I reommnd i asxupriorto ny resciptouSour Stomach, Diarrhcea. Eructation.
IrecommenditamuperiortoAnycup Kills Worms, gives sleep, and promotes di.
111 So. Oxford St., Brooklyn N.Y. wi njurious medication.
"The use of ' Castoria is so universal and "sFor several years I have recommended
its merits so well known that it seems a work Your' Castoria,' and shall always continue to
of supererogation to endorse it. Few are th04oa s = it bas invariably produced beneficial
intelligent families who do not keep Castoria results."
within easy reach.- EDD F. PARZZ. X D.,
CARLOS IATk. D. D. "The Winthrop," 2t Street and 7th Ave,
New York City.
Late Pastor Bloomingdale Beformed Church. New York City
TEs CzMAUE COMPAr, 77 3UaMUT Sm=, Naw Yoaz.
DuR aNT &BEITER,
Main Street, SUMTER, S. C.
We carry the
largest and finest
line of all grades
and styles of Fur
S41niture ever seen
in these parts,
and can sell you
at prices that
A Chance to Lye,
Try us and be
Wall Paper and Shades in Abundance.
Agricultural implements, guns, pistols, cutlery, Dupont's powder, sporting goods a
specialty. Paints, (regal brand) oils, varnishes, and brnshes. Agents for
Garland Stoves and Ranges,
Studebaker wagons and road carfs, buggies, phoxtons, surrics. and carriages. The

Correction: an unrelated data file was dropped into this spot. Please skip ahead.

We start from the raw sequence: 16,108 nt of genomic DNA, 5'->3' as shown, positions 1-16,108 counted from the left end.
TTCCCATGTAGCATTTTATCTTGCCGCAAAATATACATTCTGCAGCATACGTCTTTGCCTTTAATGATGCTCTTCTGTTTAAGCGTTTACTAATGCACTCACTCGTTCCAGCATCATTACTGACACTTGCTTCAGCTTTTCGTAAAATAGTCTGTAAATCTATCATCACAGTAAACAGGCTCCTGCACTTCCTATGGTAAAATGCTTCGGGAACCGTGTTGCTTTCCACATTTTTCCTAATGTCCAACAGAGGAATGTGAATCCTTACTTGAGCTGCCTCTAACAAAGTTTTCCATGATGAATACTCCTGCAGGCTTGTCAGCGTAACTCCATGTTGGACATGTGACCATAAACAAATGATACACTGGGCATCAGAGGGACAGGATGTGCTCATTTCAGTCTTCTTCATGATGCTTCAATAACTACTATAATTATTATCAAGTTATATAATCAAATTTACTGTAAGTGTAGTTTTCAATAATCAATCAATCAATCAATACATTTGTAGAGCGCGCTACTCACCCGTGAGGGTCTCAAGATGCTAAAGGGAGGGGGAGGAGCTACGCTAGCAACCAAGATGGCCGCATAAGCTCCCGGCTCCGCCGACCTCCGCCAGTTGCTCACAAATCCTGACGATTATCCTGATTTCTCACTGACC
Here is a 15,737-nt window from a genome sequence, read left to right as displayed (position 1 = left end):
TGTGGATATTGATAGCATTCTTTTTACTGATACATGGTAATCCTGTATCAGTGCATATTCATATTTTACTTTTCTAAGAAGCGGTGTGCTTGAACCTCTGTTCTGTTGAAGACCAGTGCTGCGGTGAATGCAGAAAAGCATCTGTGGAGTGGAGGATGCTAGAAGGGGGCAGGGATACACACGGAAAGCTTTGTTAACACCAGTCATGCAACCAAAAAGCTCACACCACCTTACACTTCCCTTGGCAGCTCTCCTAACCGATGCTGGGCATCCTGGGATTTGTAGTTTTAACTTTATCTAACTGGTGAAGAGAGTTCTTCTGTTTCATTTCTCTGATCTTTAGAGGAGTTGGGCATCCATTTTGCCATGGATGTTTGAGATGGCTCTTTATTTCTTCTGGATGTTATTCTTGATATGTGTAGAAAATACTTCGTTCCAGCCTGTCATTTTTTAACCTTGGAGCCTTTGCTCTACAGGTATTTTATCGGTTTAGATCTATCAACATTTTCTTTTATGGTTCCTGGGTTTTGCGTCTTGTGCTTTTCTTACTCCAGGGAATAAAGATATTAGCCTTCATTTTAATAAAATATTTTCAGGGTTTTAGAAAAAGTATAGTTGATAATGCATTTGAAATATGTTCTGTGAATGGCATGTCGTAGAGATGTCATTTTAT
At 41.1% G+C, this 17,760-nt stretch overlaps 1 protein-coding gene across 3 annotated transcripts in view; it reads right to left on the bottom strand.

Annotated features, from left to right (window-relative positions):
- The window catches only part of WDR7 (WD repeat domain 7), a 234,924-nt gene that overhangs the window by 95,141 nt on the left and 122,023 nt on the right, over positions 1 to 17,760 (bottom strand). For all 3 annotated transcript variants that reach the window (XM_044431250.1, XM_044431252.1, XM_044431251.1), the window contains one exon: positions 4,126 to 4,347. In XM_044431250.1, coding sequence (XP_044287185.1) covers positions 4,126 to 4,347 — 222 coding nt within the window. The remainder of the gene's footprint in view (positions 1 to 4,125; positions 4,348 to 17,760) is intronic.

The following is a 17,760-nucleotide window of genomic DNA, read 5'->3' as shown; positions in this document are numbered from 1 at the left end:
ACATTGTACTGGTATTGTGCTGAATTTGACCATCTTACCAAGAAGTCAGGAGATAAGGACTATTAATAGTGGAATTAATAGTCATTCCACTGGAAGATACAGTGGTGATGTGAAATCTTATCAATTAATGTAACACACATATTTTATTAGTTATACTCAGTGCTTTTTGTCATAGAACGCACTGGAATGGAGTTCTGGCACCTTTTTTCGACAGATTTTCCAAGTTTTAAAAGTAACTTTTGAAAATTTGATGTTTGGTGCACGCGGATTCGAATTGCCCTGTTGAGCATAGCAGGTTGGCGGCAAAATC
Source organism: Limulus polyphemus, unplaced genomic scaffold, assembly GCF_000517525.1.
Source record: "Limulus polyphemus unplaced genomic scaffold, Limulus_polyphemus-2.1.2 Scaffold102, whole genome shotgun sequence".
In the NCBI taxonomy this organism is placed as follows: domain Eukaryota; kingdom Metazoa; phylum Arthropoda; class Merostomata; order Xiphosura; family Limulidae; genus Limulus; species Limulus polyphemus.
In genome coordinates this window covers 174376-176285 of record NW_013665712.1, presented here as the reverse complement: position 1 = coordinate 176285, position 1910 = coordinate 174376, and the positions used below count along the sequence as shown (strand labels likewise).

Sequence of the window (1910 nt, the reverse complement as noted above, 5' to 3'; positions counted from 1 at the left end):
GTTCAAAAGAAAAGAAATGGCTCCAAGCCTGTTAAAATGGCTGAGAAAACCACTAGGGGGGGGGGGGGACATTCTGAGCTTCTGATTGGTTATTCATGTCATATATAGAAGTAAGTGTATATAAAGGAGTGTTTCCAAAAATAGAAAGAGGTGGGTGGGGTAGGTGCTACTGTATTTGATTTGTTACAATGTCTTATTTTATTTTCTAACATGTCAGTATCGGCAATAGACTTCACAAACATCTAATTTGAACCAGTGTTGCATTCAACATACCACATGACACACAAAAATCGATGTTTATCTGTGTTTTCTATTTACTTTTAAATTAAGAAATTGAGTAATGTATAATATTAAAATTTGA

largest assortment of harness in the city. Iron pipe, pumps, mill supplies, hubs, rims,
and spokes. Tinwvare, woodenware, rubber and leather belting. We~fatter ourseLves
that the above lines are complete in every particular, and we would ask be-fore buying
that you call and examine the stock of
GAILLARD & LENOIR,
sumi1t e r, s. c.
R. W. DURANT & SON
Carry a large stock of goods, and can furnish nearly anything made of iron. Tools
fr mechanics, farming implements, household supplies, carriage and wagon material,
uns, pistols, cartridges, loaded shells, etc. Also crockery, glassware, potware, tinware,
oodenware, lamps, belting. lace leather, gin bristles, rubber and hemp packing. We
ave on hand a large supply of
COOKING AND HE ATING STOVES,
Of best make. Soliciting the trade of the people of Clarendon, we remain, Yours
RI. W. DURANT & SON, Sumter, S. 0.
0 . L. VIET T,
.T. Marble anc. G-ranite.I
M .GNOLIA CEMETERIY AVENUE,
CII ARL E ST O N, S. C.
Enterprise Cars pass office and workshops.I
C. W. BL AK E & C O.,
.amps and Globes, 'House Furnishing
SEND FOR PRICES, GOODS, ETC.
Sole agents for "Garuland Special attention given to
toves and Ranges."V country orders.__
Under Acadamy of Music, CHARLEsTON, S. C.
SS ORTM ENT~
Send for circulars
Tinwareand price lists.
No 232 Meeting St.,CH ARL ESTON, S. C.
JOSEPH F. NORRIS,
2as hs.inag street,
CHARLESTON, C. C.
Buy i-our furniture for cash, and save one-half its cost. You can do it
y callin~g at the above store, and selecting froru tile largest stock and cheap
st furniture store in the State.
Wohlers and Lesemann,
li iner and Rel App1Q 70ac000 alio 3ig Allif a King liciad CZaI'
No. 2 Meat a Specialty.
21 Es ay, CHIA RLEST ON. S. C.